- Geometry and spatial thinking
- Projectile motion
- Trend analysis and pattern recognition
- Decision matrices
- Set theory
- Expert elicitation surveys
- Common sense

Simplified, this approach reinterprets the football pitch as a mathematical construct, a probability space accommodating random variables. Readers should note that other experts and scholars have also been engaged in football modelling using mathematics to arrive at a teamβs probability of winning. Prof. David Sumpter, for example, has written extensively on Soccermatics, which is the mathematics of football as articulated in his writings and lectures of postgraduate students. The model shared here is, however, rather simplified yet effective, so as to be comprehensible to younger learners from senior secondary school.

In 2022, the model has been enhanced such that it uses the **mean marginal advantages** as differentials for predicting **three scenarios** in each match, complete with expected goal differences. The model has been giving accurate predictions with a performance index of 70-80% during the group stages, 100% during the knock-out stages, and 90% during the quarterfinals. All the predictions and the accompanying narratives can be accessed from the Facebook page of Nashon Adero | Facebook. The longer version of this model is accessible from December 6, 2022 (impactborderlessdigital.com)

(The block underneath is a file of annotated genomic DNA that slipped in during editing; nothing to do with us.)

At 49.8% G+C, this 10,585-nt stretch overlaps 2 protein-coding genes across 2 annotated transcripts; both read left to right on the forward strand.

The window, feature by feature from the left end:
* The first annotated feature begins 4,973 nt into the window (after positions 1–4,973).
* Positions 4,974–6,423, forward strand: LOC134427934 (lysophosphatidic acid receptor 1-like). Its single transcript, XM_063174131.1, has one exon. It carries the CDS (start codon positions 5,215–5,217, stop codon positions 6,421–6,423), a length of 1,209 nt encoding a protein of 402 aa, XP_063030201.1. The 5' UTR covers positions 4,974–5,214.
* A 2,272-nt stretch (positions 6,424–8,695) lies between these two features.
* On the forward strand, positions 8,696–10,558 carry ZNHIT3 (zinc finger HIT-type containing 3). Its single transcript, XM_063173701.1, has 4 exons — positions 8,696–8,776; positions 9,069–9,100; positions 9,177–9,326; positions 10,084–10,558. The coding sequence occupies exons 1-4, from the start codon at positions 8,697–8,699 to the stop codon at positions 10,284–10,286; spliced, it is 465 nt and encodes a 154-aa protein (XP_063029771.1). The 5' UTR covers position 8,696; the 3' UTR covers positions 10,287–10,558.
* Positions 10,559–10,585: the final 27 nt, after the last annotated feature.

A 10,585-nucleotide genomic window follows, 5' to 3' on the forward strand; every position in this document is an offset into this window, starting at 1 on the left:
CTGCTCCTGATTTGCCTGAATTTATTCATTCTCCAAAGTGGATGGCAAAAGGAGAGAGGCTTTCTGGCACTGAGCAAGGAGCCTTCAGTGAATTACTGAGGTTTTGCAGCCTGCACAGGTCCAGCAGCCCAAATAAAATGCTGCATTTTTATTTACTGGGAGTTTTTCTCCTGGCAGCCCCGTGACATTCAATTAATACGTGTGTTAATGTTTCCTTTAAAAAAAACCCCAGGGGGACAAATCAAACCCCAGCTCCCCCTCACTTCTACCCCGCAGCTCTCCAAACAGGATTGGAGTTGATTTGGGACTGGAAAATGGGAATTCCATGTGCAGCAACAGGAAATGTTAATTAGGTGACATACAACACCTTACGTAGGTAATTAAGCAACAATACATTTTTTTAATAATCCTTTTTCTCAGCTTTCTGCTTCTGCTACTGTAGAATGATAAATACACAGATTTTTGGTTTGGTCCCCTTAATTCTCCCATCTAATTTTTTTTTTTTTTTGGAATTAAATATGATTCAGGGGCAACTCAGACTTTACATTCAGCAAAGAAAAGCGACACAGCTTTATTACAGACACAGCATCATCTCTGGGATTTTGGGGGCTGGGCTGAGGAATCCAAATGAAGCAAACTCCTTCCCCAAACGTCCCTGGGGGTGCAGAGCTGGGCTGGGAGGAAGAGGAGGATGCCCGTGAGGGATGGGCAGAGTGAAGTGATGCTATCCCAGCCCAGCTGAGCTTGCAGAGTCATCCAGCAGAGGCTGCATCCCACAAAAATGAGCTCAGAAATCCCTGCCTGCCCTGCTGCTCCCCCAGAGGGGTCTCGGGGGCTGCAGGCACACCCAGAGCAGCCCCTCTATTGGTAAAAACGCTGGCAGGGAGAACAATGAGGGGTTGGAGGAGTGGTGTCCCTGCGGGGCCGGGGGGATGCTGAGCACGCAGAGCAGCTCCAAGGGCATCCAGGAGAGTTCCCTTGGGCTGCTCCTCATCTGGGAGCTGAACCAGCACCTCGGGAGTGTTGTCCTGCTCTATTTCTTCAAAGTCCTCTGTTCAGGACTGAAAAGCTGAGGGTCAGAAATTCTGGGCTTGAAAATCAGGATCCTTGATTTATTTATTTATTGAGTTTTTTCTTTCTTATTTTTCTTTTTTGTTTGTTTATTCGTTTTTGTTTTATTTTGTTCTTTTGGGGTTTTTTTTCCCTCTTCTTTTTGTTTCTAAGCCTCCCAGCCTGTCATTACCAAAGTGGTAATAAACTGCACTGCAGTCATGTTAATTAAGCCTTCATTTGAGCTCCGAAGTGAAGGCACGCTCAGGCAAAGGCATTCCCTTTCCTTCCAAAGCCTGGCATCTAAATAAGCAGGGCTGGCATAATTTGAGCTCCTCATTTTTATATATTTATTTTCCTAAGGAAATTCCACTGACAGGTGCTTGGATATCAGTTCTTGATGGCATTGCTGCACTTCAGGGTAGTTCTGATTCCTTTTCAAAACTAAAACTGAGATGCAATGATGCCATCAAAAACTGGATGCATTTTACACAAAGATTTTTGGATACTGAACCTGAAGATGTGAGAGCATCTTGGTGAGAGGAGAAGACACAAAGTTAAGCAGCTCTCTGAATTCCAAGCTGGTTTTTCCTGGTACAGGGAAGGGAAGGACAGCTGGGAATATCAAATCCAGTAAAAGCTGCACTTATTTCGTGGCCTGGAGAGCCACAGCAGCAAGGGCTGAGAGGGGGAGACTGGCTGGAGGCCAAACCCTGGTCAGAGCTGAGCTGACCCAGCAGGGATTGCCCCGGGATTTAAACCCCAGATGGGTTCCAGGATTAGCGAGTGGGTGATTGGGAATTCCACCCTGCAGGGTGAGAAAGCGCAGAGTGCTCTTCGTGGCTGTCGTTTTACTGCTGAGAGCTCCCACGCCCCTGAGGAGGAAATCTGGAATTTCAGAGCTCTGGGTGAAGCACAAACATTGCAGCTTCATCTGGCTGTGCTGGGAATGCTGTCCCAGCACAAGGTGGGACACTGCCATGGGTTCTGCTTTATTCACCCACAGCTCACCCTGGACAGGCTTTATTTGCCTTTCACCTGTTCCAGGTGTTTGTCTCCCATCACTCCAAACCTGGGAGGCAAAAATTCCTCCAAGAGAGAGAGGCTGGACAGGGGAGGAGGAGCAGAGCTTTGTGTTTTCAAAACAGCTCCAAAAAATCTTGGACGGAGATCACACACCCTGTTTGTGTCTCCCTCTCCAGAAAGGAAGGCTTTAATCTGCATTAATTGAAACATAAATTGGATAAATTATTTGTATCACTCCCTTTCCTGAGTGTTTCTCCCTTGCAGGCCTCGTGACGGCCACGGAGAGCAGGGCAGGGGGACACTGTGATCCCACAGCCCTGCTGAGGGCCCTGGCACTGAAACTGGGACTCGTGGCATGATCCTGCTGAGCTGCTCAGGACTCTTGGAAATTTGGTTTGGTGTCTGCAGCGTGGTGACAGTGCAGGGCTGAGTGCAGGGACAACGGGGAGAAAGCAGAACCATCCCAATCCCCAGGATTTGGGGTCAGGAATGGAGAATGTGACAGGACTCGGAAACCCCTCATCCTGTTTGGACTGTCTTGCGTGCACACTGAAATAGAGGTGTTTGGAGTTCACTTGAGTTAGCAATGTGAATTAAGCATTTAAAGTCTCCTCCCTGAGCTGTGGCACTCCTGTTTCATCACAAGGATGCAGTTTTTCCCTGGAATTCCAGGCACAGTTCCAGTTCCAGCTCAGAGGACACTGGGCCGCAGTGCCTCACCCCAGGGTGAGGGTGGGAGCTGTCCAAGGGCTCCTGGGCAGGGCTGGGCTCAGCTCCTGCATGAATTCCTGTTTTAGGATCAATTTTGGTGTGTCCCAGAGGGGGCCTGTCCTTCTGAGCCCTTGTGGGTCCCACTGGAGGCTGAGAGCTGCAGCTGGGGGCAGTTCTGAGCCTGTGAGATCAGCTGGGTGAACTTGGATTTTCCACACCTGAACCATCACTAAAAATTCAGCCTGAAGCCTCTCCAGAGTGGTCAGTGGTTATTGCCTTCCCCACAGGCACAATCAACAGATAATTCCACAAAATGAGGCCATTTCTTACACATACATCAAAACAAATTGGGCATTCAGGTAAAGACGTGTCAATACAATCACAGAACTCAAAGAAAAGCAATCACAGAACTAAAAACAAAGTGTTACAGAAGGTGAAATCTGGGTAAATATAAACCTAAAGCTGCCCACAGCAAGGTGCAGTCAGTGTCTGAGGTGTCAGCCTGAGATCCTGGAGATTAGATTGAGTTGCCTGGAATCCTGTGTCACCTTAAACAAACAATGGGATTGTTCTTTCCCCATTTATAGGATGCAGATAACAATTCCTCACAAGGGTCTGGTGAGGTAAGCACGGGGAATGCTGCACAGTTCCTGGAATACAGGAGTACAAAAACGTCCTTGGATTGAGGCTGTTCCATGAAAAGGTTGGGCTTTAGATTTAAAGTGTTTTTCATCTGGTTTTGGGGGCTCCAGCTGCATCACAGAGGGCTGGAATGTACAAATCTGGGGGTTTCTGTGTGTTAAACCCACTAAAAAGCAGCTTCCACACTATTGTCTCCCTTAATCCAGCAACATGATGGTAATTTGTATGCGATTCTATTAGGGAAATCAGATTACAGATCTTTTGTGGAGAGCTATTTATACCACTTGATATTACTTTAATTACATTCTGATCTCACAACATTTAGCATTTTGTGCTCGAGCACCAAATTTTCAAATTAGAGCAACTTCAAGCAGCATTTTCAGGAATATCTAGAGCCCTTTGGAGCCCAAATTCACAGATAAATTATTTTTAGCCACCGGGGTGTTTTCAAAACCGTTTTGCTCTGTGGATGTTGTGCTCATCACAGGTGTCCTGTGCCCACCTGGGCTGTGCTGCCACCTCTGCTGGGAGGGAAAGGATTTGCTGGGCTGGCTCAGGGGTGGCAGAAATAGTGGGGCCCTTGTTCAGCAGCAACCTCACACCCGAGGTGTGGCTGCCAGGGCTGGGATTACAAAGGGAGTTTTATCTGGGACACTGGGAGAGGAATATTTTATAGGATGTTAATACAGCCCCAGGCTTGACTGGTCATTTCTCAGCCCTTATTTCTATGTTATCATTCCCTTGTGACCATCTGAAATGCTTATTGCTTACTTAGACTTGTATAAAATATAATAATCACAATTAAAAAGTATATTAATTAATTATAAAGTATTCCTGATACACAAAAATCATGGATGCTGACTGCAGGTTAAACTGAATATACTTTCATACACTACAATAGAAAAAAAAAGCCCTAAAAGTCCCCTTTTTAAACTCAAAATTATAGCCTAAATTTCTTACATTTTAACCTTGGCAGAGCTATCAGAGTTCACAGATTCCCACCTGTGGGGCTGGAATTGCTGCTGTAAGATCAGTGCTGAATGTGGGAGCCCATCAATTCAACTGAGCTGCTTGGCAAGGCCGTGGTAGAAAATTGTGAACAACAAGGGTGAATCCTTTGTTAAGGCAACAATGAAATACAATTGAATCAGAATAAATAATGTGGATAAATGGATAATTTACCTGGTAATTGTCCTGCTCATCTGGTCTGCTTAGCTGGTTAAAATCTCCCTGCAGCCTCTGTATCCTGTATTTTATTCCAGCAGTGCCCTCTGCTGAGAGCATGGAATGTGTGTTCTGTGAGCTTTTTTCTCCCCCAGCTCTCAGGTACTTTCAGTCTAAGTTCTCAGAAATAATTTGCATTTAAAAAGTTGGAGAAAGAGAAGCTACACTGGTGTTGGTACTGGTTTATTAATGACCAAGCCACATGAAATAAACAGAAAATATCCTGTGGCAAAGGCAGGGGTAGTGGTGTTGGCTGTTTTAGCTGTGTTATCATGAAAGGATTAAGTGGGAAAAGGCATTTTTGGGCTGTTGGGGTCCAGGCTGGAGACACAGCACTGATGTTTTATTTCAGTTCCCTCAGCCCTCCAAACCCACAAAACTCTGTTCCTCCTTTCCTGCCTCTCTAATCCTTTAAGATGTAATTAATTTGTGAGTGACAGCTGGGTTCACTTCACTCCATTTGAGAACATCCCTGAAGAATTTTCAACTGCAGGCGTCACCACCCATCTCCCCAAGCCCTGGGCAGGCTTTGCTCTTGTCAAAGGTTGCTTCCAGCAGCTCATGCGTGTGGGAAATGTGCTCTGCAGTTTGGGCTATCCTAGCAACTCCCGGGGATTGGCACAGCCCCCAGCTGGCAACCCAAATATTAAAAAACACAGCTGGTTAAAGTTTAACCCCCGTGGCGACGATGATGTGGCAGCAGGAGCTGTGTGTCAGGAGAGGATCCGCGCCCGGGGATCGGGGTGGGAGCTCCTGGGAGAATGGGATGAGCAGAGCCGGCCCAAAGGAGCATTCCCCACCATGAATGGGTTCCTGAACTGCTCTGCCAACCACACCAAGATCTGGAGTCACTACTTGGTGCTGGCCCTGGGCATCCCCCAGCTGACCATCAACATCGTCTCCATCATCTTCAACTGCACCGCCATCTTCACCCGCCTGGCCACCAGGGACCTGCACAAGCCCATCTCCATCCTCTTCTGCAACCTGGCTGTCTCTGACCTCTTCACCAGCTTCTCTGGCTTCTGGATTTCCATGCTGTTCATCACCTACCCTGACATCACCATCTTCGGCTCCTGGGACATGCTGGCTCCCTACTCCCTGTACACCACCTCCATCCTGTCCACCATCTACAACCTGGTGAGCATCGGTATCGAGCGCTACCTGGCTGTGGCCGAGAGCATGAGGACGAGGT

**Simulated Scenarios**

The model is used to generate three scenarios for every match whose outcome is predicted. All the scenarios are possible, considering the entire match from start to the extreme phase of penalty shootouts.

The **first model scenario** is the **business-as-usual (BAU) scenario**, where it is assumed nothing extraordinary will take place so that the expected team composition and the demonstrated skills of the team members can be assumed to be steady and following the known trends and patterns, mainly from historical precedent.

The **second model scenario** is the **surprising scenario (SS) **that assumes the perceived underdog will be lucky enough to score more on the variable of serendipity. From the data and results studied over the period of applying this model, serendipity tends to be in the ratio 7:3 in favour of the perceived underdog.